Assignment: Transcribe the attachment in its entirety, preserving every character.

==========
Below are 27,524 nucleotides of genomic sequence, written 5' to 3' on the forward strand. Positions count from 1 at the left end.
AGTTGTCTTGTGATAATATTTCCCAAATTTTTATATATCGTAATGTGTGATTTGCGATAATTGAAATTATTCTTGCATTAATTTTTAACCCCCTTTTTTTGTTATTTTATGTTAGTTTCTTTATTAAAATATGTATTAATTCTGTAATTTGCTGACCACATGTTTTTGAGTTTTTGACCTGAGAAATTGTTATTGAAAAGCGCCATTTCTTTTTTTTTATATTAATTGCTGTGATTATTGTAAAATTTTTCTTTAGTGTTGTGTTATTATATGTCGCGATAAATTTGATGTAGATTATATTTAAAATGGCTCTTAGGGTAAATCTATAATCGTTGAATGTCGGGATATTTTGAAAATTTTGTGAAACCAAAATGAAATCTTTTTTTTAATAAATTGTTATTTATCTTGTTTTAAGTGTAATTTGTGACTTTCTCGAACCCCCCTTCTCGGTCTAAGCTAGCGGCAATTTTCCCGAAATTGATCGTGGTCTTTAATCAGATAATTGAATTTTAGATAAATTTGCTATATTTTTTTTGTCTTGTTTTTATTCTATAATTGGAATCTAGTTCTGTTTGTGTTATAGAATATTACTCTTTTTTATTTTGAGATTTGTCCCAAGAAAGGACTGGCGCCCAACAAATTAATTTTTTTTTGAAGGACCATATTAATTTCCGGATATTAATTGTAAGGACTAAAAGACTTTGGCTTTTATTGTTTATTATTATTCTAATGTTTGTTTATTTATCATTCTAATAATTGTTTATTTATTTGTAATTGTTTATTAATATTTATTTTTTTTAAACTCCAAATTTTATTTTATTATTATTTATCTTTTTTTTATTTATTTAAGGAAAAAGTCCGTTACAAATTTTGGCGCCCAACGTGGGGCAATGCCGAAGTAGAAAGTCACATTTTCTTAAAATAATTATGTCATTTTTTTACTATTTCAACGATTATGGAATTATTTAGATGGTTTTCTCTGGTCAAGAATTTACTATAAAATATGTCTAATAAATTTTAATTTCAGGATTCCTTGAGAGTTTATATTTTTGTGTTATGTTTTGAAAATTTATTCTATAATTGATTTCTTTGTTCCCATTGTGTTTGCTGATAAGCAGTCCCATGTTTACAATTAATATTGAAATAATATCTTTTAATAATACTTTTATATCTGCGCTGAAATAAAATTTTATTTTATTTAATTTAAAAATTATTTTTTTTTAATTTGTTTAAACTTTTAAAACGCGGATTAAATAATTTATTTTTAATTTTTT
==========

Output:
Below are 27,524 nucleotides of genomic sequence, written 5' to 3' on the forward strand. Positions count from 1 at the left end.
AGTTGTCTTGTGATAATATTTCCCAAATTTTTATATATCGTAATGTGTGATTTGCGATAATTGAAATTATTCTTGCATTAATTTTTAACCCCCTTTTTTTGTTATTTTATGTTAGTTTCTTTATTAAAATATGTATTAATTCTGTAATTTGCTGACCACATGTTTTTGAGTTTTTGACCTGAGAAATTGTTATTGAAAAGCGCCATTTCTTTTTTTTTATATTAATTGCTGTGATTATTGTAAAATTTTTCTTTAGTGTTGTGTTATTATATGTCGCGATAAATTTGATGTAGATTATATTTAAAATGGCTCTTAGGGTAAATCTATAATCGTTGAATGTCGGGATATTTTGAAAATTTTGTGAAACCAAAATGAAATCTTTTTTTTAATAAATTGTTATTTATCTTGTTTTAAGTGTAATTTGTGACTTTCTCGAACCCCCCTTCTCGGTCTAAGCTAGCGGCAATTTTCCCGAAATTGATCGTGGTCTTTAATCAGATAATTGAATTTTAGATAAATTTGCTATATTTTTTTTGTCTTGTTTTTATTCTATAATTGGAATCTAGTTCTGTTTGTGTTATAGAATATTACTCTTTTTTATTTTGAGATTTGTCCCAAGAAAGGACTGGCGCCCAACAAATTAATTTTTTTTTGAAGGACCATATTAATTTCCGGATATTAATTGTAAGGACTAAAAGACTTTGGCTTTTATTGTTTATTATTATTCTAATGTTTGTTTATTTATCATTCTAATAATTGTTTATTTATTTGTAATTGTTTATTAATATTTATTTTTTTTAAACTCCAAATTTTATTTTATTATTATTTATCTTTTTTTTATTTATTTAAGGAAAAAGTCCGTTACAAATTTTGGCGCCCAACGTGGGGCAATGCCGAAGTAGAAAGTCACATTTTCTTAAAATAATTATGTCATTTTTTTACTATTTCAACGATTATGGAATTATTTAGATGGTTTTCTCTGGTCAAGAATTTACTATAAAATATGTCTAATAAATTTTAATTTCAGGATTCCTTGAGAGTTTATATTTTTGTGTTATGTTTTGAAAATTTATTCTATAATTGATTTCTTTGTTCCCATTGTGTTTGCTGATAAGCAGTCCCATGTTTACAATTAATATTGAAATAATATCTTTTAATAATACTTTTATATCTGCGCTGAAATAAAATTTTATTTTATTTAATTTAAAAATTATTTTTTTTTAATTTGTTTAAACTTTTAAAACGCGGATTAAATAATTTATTTTTAATTTTTT